The first 100 days of the Hollywood writers’ strike has cost the California economy $3 billion, a Cal State Northridge professor says.
Todd Holmes, a professor of entertainment industry management at the San Fernando Valley school, further warned that if the strikes last until October, which would be a record for the industry, the economic cost could reach $5 billion, CNBC reported.
The estimates are based on an analysis from the 2007 Writers Guild of America strike. The Milken Institute think tank determined the last strike cost the state 37,700 jobs and sucked $2.1 billion from the state’s economy, the report explained.
Holmes built off of that $2.1 billion and adjusted it for inflation and other factors to come up with his ballpark on the impact the current strikes have had so far.
The actual figure is likely higher, the report said, because the Screen Actors Guild-American Federation of Television and Radio Artists joined the WGA on the picket lines in July, which did not happen during the last walkout.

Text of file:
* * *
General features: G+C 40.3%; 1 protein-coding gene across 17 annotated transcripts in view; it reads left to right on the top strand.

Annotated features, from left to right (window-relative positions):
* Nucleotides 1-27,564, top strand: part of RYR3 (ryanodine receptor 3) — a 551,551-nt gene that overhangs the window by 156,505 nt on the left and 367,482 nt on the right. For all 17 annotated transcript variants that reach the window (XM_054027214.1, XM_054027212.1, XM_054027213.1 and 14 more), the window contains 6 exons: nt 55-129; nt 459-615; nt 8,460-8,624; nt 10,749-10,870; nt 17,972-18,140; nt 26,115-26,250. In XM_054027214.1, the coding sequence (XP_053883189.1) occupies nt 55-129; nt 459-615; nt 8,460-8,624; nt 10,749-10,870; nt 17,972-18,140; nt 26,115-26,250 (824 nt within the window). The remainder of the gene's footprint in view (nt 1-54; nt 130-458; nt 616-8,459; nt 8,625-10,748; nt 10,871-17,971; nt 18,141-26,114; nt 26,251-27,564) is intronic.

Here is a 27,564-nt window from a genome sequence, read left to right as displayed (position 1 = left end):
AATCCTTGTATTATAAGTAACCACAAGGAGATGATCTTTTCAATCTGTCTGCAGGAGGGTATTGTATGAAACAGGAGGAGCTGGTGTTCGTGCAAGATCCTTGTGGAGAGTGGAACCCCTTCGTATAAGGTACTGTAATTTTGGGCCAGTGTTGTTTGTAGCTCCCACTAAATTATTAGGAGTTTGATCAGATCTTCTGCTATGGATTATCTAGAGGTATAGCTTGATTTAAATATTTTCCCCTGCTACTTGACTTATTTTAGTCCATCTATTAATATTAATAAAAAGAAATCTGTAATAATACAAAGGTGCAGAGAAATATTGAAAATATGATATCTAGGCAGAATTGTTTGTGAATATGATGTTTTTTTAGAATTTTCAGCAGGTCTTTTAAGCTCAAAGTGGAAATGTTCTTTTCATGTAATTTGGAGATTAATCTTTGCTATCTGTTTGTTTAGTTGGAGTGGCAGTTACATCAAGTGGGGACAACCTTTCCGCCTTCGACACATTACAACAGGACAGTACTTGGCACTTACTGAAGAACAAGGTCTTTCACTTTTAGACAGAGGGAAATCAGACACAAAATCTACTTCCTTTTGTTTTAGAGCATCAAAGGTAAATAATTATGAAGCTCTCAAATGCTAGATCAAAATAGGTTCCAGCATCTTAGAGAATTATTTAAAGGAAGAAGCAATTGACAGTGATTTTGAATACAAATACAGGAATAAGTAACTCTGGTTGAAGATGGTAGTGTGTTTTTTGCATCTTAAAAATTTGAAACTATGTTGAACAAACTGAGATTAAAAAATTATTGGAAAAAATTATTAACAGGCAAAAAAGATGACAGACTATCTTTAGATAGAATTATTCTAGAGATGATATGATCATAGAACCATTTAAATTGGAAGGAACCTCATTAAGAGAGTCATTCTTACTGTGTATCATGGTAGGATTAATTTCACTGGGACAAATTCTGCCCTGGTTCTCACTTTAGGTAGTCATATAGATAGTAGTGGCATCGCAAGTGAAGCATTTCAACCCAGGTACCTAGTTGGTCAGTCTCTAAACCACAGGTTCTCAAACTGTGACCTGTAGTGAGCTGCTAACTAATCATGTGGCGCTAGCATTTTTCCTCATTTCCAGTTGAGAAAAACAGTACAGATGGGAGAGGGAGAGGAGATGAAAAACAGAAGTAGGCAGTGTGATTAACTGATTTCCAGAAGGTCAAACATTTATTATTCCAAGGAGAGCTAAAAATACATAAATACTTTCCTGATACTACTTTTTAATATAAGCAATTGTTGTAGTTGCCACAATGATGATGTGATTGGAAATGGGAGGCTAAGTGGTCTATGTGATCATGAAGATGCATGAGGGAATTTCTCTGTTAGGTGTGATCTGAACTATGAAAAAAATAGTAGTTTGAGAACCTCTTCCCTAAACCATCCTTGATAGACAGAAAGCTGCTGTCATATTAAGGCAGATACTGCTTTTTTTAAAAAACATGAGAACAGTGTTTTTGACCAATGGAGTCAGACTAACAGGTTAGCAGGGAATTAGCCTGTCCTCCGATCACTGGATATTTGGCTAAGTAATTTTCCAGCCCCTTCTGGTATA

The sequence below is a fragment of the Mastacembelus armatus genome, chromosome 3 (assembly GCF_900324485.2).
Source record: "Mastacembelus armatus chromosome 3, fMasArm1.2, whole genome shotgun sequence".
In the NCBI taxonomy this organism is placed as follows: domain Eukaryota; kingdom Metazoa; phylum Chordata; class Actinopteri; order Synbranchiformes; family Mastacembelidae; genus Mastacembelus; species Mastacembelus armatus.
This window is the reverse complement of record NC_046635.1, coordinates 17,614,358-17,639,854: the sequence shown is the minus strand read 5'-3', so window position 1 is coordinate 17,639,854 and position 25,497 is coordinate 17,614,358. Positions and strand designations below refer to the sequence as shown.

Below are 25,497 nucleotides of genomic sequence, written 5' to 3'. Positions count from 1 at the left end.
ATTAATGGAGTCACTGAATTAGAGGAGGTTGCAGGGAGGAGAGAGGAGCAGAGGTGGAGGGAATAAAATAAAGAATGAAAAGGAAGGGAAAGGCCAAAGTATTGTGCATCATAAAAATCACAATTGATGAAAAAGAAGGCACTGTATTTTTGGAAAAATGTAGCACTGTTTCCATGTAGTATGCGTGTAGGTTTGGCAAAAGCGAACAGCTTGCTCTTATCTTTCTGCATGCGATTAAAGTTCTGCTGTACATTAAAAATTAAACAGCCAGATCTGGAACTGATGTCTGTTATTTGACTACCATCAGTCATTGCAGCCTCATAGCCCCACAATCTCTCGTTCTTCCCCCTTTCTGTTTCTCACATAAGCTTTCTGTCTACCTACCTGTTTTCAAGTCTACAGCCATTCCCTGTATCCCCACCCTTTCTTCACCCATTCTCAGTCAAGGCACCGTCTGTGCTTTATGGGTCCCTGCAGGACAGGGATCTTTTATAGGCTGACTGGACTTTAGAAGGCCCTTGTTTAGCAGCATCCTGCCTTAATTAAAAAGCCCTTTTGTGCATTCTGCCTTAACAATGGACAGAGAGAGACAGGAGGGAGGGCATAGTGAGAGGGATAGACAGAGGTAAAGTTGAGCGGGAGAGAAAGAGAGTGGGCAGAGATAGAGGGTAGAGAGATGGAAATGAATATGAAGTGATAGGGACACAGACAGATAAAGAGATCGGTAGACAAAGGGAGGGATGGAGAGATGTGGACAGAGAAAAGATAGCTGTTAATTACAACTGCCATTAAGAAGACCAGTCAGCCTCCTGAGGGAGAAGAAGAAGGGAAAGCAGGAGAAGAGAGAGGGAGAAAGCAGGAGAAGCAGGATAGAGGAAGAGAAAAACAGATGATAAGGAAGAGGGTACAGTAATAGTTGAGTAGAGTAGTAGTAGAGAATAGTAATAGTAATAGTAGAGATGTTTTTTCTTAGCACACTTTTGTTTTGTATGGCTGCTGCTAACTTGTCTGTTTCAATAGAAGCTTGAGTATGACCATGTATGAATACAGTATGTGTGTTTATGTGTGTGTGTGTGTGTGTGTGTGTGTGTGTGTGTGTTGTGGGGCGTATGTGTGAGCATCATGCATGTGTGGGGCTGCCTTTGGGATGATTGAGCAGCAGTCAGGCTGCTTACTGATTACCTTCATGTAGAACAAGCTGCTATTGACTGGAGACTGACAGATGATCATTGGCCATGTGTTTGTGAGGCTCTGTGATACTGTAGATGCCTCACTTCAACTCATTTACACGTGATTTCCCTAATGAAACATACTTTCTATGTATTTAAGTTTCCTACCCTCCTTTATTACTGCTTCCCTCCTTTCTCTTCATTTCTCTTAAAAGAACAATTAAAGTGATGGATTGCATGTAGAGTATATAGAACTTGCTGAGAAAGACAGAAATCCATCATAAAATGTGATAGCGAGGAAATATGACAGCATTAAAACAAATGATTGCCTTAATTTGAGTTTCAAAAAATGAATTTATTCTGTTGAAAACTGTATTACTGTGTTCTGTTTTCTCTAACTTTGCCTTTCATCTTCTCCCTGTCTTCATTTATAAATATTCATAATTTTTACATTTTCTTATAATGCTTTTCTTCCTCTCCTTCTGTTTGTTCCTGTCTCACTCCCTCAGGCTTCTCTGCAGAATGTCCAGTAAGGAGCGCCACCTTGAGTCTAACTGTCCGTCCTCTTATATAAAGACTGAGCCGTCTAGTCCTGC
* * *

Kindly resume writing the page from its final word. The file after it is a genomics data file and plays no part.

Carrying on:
The figure estimating the economic impact takes into account a much wider range of economic activity than just the pay for writers, actors and others involved in the actual production of films and television series. When production halts, so does a vast amount of other spending, from catering to prop houses and set buildings, and even things like dry cleaners and florists.
“A lot of different people are impacted surrounding the industry,” Holmes told CNBC, “and it’s causing them a lot of hardship.”
The report notes that almost 20% of personal income in the Los Angeles area is earned by people with entertainment jobs or entertainment-adjacent roles. “The economic impact is even bigger because average compensation in the industry is considerably higher,” Lee Ohanian, a UCLA economics professor told the outlet.
If those high-earners stop spending, especially on big-ticket items like cars, that has a ripple effect across the economy.
In one notable example, actor Billy Porter said he had to sell his house because he had a film and a TV show put on hold by the strikes. “Yeah! Because we’re on strike,” the stage and screen star said. “And I don’t know when we’re gonna go back [to work]. The life of an artist, until you make f–k-you money — which I haven’t made yet — is still check-to-check.”
California could see an exodus of low-wage earners if the strike continues. The report said about 700,000 people are employed in entertainment jobs, or close to 5% of the California workforce.
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